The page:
Professor Caroline Dive's research group at the Cancer Research UK Manchester Institute is one of the most important in the world studying CTCs in lung cancer. Using DEPArray technology, the researchers were able to isolate single CTCs from patients with small cell lung cancer whose tumors often lead to rapid evolution and the worst prognosis. The molecular characterization of these single cells has allowed Prof. Dive's group to gain an accurate understanding of the biology of lung cancer, and the basis for developing effective treatments for the disease.
Her team is now about to solve one of the biggest challenges in cancer: how tumors become resistant to drugs. "Our studies open a new horizon in patient care. Starting from a blood sample, we are able to isolate and analyze individual circulating cancer cells and study them with absolute precision using DEPArray technology," said Prof Dive. "The isolation and study of CTCs from patient's blood can provide new crucial information to help monitor the disease and understand how it develops drug resistance. What we do now is just ask for a small volume of the patient's blood to address important questions about the biology of the disease and drug resistance."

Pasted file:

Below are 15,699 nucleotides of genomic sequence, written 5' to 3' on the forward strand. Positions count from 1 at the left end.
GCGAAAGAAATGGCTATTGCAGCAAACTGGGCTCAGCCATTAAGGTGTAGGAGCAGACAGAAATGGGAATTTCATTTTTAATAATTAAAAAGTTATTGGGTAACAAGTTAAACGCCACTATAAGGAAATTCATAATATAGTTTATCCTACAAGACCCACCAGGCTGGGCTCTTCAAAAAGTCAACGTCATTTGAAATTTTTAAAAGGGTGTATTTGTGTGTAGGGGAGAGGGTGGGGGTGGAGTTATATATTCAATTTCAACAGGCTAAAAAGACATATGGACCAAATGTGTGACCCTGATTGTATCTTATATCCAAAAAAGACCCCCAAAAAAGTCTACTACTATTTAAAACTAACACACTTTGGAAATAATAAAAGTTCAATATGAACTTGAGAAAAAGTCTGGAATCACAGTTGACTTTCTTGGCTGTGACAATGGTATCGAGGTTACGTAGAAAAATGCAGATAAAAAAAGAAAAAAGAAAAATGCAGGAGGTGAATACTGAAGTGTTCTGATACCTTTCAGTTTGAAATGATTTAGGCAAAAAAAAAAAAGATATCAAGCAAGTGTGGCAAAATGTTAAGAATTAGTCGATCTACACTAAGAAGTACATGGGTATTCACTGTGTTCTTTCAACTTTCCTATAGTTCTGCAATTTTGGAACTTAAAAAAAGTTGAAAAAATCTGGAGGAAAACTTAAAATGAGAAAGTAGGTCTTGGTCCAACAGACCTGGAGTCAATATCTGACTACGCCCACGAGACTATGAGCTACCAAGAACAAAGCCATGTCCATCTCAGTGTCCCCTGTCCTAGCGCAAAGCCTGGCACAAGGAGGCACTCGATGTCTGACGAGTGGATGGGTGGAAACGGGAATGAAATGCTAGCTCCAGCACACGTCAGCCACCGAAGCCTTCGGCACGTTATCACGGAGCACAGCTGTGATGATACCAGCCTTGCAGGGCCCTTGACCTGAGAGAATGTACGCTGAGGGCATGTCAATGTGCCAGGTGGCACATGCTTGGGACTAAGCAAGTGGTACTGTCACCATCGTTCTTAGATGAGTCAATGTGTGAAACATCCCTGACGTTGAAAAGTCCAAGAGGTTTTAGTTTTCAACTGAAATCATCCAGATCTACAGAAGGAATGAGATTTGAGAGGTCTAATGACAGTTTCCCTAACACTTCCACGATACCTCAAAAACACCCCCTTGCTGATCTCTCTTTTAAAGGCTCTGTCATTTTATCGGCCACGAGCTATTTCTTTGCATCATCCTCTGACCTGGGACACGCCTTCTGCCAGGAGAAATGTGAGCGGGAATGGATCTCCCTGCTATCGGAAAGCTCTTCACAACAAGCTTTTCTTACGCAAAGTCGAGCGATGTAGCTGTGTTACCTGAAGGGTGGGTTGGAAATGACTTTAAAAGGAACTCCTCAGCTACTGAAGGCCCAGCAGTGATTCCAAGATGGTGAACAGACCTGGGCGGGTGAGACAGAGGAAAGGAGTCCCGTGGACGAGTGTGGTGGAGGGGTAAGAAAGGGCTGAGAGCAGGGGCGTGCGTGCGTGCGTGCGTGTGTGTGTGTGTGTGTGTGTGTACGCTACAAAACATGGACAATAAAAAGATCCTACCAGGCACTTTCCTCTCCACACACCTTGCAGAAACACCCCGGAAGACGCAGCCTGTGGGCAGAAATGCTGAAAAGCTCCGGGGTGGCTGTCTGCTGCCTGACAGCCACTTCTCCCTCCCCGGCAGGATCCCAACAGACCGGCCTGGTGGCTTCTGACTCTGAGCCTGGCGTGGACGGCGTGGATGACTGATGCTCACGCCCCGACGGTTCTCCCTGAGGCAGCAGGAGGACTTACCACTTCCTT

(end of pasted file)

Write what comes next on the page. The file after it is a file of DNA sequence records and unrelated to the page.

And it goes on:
Researchers worldwide presented many other works of equal importance on the application of DEPArray technology to study different tumor types such as lung, colorectal, liver, kidney, pancreas and prostate. While this research is in the preclinical phase, it is well advanced and concrete benefits for patient care are around the corner.
About Menarini-Silicon Biosystems — The Single-Cell Precision Company
Menarini-Silicon Biosystems Inc., based in San Diego, Calif. and Bologna, Italy, is a wholly owned subsidiary of The Menarini Group, a multinational pharmaceutical, biotechnology and diagnostics company headquartered in Florence, Italy, with a heritage of over 130 years and over 16,000 employees in more than 100 countries. The company manufactures and sells the DEPArray system, which enables researchers to automatically identify, quantify, and recover individual rare cells with single-cell precision.
For more information visit http://www.siliconbiosystems.com and follow on Twitter @SiliconBio.
SOURCE The Menarini Group